February 11 – Theodora the Empress and Cædmon

Icon of Theodora (Restorer of Icons) by Emmanouel Tzanes, 1671Theodora the Empress, Restorer of Icons (d. 867) (aka “Theodora the Restora,” but only by me). After the restoration of icons in 787, iconoclasm once again raised its undepicted head in 814 (or 815) under Emperor Leo V. It was continued by his successor Michael II, who however urged more lenience on the iconodules than he showed his predecessor, in whose murder he is implicated. Michael’s successor, Theophilus, got tough on the iconodules again, and executed his dad’s co-conspirators, just to demonstrate his dedication to justice.

This same Theophilus was the husband of today’s saint, Theodora (I’ll bet you wondered when we’d get to her). When he died, his son Michael III (see Feb 6), was still a lad, and Theodora became regent. She called the Council of Constantinople in 843, and asked for icons to be reinstated, on the condition that her husband not be censured. (He recanted of his iconoclasm on his deathbed, she said. Okay.) The assembled bishops knew a good deal when they saw one, and soon, on the first Sunday of Lent, Theodora was leading a procession of icons through the streets of the capital (wouldn’t you?). The Orthodox have been celebrating that Sunday as the “Triumph of Orthodoxy” (or, more boringly, “Sunday of Orthodoxy”) ever since. She was eventually exiled by her son to a monastery (such a good lad), where she died in peace.

Modern stele depicting Caedmon, from St Mary's church, Whitby, UKCaedmon (d. ca. 681) in his latter years (which are all we know about) served as cowherd for the great Whitby Abbey* in Yorkshire (ruined by Henry VIII, dispraise be unto him). Apparently at the time it was the fashion to have shindigs where people passed the harp, each in turn singing a ditty (I know people like this; I hope you do too). Caedmon was ashamed of his own voice and his lack of skill in either making or remembering verse, so when it looked close to being his turn, he’d skip out and go home. We’re not told if anybody noticed this. Perhaps they were too busy singing, or perhaps they were just too polite to bug him about it. Anyway, after one particular party of this sort (or, strictly speaking, in the middle of one particular party of this sort), he went home to sleep in the barn, and had a strange dream: a man stood before him and asked for a song. “But I can’t sing,” said Caedmon, “and besides I don’t know any songs.” “Piffle,” said the man (or the Anglo-Saxon equivalent of “piffle”). “Fine. What shall I sing about?” asked the saint. “The creation of the world,” came the answer. And Caedmon sang a beautiful song on that subject, much to his surprise.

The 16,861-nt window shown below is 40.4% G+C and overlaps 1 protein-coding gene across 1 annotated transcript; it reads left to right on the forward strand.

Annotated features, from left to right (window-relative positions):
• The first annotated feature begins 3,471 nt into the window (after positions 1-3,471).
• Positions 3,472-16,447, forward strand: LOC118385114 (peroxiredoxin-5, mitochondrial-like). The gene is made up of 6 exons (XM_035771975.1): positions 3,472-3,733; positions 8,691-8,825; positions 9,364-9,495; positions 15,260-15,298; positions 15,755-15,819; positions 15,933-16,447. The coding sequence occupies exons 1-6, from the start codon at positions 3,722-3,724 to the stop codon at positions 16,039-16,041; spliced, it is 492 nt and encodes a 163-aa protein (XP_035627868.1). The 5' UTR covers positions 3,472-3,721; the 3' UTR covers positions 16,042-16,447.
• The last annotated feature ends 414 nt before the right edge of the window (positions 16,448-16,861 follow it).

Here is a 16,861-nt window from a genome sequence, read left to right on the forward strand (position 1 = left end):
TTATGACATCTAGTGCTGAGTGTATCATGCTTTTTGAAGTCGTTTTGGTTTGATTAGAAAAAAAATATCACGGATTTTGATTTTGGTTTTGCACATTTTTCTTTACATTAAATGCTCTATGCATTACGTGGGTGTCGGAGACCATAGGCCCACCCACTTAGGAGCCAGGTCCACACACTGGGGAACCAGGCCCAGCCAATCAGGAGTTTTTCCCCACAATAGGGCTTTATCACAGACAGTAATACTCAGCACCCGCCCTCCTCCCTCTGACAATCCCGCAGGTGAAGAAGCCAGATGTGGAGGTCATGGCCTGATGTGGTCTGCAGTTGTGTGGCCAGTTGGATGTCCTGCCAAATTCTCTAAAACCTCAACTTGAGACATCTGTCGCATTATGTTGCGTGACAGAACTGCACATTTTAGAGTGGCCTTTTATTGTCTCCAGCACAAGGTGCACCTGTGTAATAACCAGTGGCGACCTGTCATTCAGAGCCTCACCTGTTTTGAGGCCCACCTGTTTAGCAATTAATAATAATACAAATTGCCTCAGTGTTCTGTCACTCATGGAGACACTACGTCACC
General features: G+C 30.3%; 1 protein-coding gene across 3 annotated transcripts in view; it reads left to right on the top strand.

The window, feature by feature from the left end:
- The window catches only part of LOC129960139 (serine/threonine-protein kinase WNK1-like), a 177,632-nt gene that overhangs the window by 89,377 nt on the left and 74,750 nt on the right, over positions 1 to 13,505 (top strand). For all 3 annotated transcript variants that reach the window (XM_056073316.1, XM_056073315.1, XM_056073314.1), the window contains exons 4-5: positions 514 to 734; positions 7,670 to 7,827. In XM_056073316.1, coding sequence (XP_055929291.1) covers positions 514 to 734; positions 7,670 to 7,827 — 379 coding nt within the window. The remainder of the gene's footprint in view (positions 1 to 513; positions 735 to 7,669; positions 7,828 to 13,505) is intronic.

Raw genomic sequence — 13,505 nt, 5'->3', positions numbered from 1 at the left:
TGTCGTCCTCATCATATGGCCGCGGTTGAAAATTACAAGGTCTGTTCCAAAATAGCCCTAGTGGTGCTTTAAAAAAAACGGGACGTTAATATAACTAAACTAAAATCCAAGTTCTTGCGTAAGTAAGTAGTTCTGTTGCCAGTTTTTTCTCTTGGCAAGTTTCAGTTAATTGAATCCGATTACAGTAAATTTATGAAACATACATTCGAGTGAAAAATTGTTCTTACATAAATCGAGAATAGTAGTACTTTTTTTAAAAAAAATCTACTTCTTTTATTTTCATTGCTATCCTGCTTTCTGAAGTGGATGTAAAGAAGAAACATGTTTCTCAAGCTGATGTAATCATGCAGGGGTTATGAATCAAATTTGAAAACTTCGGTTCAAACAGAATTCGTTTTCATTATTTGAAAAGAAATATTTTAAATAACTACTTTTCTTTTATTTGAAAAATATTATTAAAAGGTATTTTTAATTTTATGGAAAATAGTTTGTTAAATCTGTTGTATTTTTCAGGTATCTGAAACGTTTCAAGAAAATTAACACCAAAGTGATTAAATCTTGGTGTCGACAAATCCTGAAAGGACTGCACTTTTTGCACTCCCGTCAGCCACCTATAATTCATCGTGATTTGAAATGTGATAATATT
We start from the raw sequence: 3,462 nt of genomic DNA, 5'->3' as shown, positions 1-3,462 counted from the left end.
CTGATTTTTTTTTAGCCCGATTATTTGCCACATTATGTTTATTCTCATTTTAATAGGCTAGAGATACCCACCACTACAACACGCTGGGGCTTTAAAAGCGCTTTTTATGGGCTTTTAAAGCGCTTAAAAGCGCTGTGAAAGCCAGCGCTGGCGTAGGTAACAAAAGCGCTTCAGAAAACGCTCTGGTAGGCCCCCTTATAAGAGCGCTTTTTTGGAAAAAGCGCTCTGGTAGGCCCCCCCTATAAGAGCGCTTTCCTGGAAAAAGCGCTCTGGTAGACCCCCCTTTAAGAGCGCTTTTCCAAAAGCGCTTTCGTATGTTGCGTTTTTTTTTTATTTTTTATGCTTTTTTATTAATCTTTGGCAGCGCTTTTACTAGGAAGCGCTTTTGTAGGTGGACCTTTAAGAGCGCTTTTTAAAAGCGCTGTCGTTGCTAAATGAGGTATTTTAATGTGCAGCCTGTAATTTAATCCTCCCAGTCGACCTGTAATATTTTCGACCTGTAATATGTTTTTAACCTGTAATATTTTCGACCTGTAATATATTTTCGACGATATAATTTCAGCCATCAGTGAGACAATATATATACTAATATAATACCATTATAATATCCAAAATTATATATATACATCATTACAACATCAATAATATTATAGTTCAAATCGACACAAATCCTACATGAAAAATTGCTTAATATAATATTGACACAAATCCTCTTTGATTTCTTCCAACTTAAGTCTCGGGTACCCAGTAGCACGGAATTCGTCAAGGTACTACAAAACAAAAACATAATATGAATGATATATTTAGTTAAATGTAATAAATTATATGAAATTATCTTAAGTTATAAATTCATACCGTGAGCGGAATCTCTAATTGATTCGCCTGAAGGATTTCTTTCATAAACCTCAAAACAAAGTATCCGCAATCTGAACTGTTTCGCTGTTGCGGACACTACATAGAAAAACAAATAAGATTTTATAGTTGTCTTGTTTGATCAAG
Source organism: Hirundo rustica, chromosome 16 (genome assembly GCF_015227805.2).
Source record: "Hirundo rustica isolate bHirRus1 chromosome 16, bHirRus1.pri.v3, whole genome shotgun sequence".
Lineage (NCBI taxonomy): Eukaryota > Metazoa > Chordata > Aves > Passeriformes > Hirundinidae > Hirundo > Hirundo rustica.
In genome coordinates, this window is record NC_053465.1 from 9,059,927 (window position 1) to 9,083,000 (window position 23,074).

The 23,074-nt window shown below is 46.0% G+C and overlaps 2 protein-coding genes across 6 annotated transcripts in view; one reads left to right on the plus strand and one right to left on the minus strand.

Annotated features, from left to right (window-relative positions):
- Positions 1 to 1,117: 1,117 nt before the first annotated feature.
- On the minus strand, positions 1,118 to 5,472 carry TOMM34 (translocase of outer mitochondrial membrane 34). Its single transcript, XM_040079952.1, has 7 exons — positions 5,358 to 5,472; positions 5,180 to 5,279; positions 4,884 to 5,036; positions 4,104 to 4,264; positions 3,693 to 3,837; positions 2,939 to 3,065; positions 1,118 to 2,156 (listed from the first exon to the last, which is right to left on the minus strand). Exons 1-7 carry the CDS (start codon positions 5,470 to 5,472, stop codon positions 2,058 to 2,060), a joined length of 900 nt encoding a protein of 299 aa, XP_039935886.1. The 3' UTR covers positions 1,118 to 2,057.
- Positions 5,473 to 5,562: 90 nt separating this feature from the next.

When he awoke he told his supervisor, who ushered him into see Abbess (St.) Hilda (Jun 23). He sang his song to her and her counselors, and all agreed that he had received a miraculous gift, and persuaded him to become a monk (monk vs. cowherd? gee, twist my arm). Since he was unable to read, the other monks would read a Bible story to him, and he would go to bed and awake with a newly-minted song about it, each more beautiful than the last. In this way, we are told, he covered the whole of the Scriptures in song (at least according to Bede*). One day he had a premonition that he was soon to die, and checked himself into the hospice. There he called for his brother monks and asked if they had anything against him. “What? No, of course not,” they all said, and he assured them of the same. He received the Sacrament, and died in peace.

Unfortunately only his first song (“Caedmon’s Hymn”) survives, scribbled in the margins of various manuscripts of Bede’s History*. It is the oldest surviving poem in (Old) English, and among the oldest preserved alliterative verse in any Germanic language. Incidentally, Tolkien fans will perhaps be amused to learn that the poem contains the word “middungeard”—Middle Earth.